Health care is a human right

Many object to the Church’s teaching that health care is a right. They argue there can be no right to something that requires other people’s property or labor.

The problem with this argument is that this inevitably means there can be no right to life either. After all, children do nothing but require the labor and property of their guardians to survive.

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“Yes!” they say, “but parents freely choose to have children.” Tell that to NARAL. Arguing that nobody has a right to the property and labor of others undergirds the argument that parents have the right to abort or abandon their children and that children have no rights whatsoever. No Catholic can accept such a claim.

The next objection is that transferring this logic from the right to life to a right to health care means forcing health care workers to be unpaid slaves. This is absurd. For instance, if you deny there is a right to health care but also insist that Americans have a right to bear arms, you probably never say that gun manufacturers must be an unpaid slave class.

That’s because people can have a right to something without it being provided by slaves. We have a right to education, protection under the law, food, water, shelter, utilities and defense, and we pay our teachers, police, lawyers, farmers, water workers, builders, electrical engineers and soldiers to provide these things.

The main argument in American culture against state-mandated universal health care underwritten by taxes is that health care for the poor is charity. Charity cannot be forced. When the state takes your money by force, it robs us of the chance to care for the poor. In the parable, the good Samaritan gave health care to the injured man of his own free will. He did not demand the government take somebody else’s money to do it.

Now don’t get me wrong: “charity” — or more precisely, compassion by individual initiative — is great, and Jesus certainly encourages it. But the core flaw in this argument is that anything beyond individual initiative, and especially anything from a state-funded social safety net, becomes an intrusion on the sphere of individual initiative and, above all, on Christian charity.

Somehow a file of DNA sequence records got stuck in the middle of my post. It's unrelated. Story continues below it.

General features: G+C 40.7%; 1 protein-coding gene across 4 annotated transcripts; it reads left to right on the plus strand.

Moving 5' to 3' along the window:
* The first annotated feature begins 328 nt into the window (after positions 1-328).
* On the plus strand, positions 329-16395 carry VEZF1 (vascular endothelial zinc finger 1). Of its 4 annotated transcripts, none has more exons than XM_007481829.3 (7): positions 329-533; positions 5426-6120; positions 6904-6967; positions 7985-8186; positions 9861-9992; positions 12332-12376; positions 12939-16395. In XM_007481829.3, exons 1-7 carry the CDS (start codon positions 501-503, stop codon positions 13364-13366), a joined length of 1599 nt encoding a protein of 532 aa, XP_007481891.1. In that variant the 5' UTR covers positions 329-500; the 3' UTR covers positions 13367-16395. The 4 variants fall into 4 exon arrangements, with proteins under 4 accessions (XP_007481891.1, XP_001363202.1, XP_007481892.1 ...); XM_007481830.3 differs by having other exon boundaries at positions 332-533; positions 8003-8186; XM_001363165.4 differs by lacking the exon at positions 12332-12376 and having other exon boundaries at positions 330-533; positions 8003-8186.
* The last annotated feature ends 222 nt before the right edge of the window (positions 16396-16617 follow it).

Not only is this logic ridiculous, it would not even apply to health care because health care is a corollary of the right to life. Think about it. A child does not have a right to life because of charity. His parents are not doing him a favor by not driving him out to the woods and leaving him there. They are doing him justice, because justice pertains to what is owed. A child is owed his life by his parents by virtue of being human.

The same is true of any human being in danger. The wounded man in the parable was owed his life, and the priest and Levite robbed him by ignoring him. Meanwhile, the Samaritan was not, according to Jesus, a hero or a saint, but merely a neighbor. The priest and Levite sinned by depriving the man of simple justice. The Samaritan bestowed not charity, but simple justice by giving him what we today call “health care.”

Health care thus becomes the role of the state because it is precisely the job of the state to ensure justice.

Every argument against universal health care turns out to be an argument not for charity but for the selfish desires of the supposedly “charitable” person. What is the sense of telling a single mother facing a choice between watching her 4-year-old daughter with leukemia die or living in a cardboard box under the freeway that, “Your need for health care must take a back seat to my need to feel generous”? It’s as if it’s preferable that a single mother beg on the internet for the life of her dying child rather than have a few dimes taken from our paycheck. It’s a problem of empathy. The moment you see things from the perspective of the poor person who cannot afford care, it all snaps into focus.

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Another argument: “But the government can’t do anything right! Private initiative can always handle it better.”

This is untrue. Pope Pius XI said, “If ... private resources do not suffice ... it is the duty of the public authority to supply for the insufficient forces of individual effort.” It was not private citizens who stormed Normandy, built the interstate system, created the internet or defeated polio, smallpox and Ebola. And as the rest of the civilized world beyond the U.S. demonstrates, the state can reasonably manage a universal health care system.

Health care is a right, and it is the Christian duty of the state to ensure that right to all.

It may require conversion on a massive scale for Catholics to own this part of our teaching and put belief into action, but justice demands it.

Mark Shea writes from Washington.